After World War II, a large number of Greeks immigrated to countries abroad, mostly to the United States, Canada and Australia, however, a smaller number of diaspora migrants from Greece entered Italy from World War II onwards, today the Greek diaspora community consists of some 30,000 people, the majority of whom are located in Rome and Central Italy.[21]

Notable Greeks in Italy

See also


  1. PARDO-DE-SANTAYANA, MANUEL; Pieroni, Andrea; Puri, Rajindra K. (2010). Ethnobotany in the new Europe: people, health and wild plant resources. Berghahn Books. pp. 173–174. ISBN 978-1-84545-456-2. ISBN 1-84545-456-1" "The ethnic Greek minorities living in southern Italy today exemplify the establishment of independent and permanent colonial settlements of Greeks in history.CS1 maint: multiple names: authors list (link)<templatestyles src="Module:Citation/CS1/styles.css"></templatestyles>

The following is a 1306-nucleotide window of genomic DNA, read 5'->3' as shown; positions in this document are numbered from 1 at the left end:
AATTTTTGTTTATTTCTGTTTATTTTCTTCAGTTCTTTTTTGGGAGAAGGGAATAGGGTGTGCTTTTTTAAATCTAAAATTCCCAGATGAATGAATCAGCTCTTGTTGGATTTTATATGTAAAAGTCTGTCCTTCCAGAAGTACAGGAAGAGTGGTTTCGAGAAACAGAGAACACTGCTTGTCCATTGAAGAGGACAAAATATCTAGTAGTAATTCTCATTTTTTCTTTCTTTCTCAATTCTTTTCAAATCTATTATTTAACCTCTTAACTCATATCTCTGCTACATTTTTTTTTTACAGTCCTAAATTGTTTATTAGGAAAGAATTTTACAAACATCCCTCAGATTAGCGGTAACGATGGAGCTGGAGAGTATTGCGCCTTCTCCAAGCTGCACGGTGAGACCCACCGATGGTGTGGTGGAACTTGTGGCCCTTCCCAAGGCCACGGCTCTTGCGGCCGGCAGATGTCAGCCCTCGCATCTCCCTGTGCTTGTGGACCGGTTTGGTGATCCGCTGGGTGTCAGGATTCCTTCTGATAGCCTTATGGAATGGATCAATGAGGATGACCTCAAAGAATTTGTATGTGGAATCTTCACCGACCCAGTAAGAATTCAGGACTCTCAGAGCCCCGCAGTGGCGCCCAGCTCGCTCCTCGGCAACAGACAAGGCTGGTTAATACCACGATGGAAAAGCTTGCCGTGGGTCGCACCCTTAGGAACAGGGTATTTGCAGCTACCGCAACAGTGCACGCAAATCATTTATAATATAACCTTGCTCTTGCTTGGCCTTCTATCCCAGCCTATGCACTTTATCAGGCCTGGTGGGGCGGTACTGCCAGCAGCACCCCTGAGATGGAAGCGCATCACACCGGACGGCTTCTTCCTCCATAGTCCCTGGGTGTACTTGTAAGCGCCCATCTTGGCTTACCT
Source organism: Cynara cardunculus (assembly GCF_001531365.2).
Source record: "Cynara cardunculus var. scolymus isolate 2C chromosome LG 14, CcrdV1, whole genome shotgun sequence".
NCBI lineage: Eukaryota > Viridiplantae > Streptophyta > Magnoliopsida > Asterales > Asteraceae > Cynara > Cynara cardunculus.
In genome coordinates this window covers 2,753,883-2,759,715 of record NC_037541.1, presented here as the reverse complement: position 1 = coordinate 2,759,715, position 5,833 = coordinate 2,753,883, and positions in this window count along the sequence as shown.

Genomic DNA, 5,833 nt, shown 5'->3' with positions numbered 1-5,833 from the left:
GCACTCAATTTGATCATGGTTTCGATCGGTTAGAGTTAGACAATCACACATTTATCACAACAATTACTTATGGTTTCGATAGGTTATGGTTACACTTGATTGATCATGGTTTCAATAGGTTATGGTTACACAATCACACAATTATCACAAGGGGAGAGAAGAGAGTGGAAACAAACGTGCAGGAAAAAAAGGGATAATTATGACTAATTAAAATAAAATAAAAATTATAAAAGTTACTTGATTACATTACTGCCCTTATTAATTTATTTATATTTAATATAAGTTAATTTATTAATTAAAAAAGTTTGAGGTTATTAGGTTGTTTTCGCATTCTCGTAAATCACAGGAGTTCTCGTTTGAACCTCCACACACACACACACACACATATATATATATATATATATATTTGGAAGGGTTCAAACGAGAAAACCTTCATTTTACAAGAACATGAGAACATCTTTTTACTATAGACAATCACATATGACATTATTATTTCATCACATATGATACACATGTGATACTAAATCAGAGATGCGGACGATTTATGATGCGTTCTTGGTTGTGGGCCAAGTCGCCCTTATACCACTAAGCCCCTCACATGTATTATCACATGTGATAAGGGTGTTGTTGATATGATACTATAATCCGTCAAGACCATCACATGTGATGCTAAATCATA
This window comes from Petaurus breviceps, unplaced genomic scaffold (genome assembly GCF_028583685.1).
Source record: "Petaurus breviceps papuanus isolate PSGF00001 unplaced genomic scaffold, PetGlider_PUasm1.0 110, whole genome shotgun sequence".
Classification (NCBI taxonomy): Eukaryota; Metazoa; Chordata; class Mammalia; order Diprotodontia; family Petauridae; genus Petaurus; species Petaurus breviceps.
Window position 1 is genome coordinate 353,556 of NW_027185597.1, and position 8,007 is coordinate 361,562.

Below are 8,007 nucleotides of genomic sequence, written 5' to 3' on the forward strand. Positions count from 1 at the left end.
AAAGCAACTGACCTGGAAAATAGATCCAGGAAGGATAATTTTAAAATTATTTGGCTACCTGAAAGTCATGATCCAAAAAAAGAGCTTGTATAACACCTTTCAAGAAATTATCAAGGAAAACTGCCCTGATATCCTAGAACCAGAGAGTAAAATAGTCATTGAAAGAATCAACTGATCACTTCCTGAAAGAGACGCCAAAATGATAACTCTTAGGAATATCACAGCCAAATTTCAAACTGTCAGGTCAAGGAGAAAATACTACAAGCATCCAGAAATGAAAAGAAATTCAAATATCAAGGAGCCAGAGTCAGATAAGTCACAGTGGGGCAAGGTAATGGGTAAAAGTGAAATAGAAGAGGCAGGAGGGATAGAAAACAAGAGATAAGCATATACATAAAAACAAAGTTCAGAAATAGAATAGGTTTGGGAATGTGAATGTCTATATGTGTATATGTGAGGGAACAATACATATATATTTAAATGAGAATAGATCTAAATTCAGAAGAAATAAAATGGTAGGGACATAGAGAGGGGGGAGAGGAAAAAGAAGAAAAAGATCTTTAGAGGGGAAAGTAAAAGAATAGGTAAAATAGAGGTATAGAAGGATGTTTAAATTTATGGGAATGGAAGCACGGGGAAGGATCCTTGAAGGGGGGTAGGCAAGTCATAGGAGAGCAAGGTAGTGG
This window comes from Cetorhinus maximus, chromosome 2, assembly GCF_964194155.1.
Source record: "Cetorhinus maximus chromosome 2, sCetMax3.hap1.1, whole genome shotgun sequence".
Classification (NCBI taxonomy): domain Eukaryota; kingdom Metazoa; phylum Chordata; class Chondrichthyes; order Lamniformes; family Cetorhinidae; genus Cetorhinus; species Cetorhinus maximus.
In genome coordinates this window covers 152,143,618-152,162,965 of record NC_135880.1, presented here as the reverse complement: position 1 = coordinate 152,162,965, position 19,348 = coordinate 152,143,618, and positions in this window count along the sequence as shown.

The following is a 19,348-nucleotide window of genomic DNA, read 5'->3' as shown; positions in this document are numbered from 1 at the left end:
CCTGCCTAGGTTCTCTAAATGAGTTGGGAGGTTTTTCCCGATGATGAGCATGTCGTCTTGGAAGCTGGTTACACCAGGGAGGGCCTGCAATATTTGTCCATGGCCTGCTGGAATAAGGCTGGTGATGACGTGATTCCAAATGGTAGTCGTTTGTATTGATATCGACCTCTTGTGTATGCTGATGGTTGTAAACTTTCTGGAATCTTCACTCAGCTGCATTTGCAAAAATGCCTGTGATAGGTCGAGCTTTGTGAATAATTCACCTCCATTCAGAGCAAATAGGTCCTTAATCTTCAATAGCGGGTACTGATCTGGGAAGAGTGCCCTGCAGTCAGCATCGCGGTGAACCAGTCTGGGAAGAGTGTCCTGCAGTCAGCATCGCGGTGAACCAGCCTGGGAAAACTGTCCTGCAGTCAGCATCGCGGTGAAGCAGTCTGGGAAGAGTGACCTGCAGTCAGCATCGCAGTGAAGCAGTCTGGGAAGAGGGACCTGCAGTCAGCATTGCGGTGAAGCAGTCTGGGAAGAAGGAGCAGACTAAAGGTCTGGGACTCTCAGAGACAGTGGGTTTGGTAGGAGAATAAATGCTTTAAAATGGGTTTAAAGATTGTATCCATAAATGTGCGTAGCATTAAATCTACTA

2. Greek MFA: Greek community in Italy
  3. G. Rohlfs, Griechen und Romanen in Unteritalien, 1924.
  4. Greek Italy:A Roadmap
  5. Clagett, Marshall ; Archimedes (1988). Archimedes in the Middle Ages, Volume 3. The American Philosophical Society. p. 749. ISBN 0-87169-125-6. Initially, we should observe that Francesco Maurolico (or Maruli or Maroli) was born in Messina on 16 September 1494, of a Greek family which had fled Constantinople after its fall to the Turks in 1453 and settled in Messina.CS1 maint: multiple names: authors list (link)<templatestyles src="Module:Citation/CS1/styles.css"></templatestyles>
  6. Cotterell, John (1996). Social Networks and Social Influences in Adolescence. Routledge. p. 34. ISBN 0-415-10973-6. Francisco Maurolico, the son of Greek refugees from Constantinople, spread an interest in number theory through his study of arithmetic in two books published in 1575 after his death.<templatestyles src="Module:Citation/CS1/styles.css"></templatestyles>
  7. Biucchi, Edwina – Pilling, Simon – Collie, Keith (2002). Venice: an architectural guide. Batsford. ISBN 0-7134-8781-X. Tommaso Flangini, a wealthy Greek merchant and . in 1664 . a late entrant to the Venetian Republic's patriciate) were enclosedCS1 maint: multiple names: authors list (link)<templatestyles src="Module:Citation/CS1/styles.css"></templatestyles>
  8. Byzantines in Renaissance Italy
  9. Greeks in Italy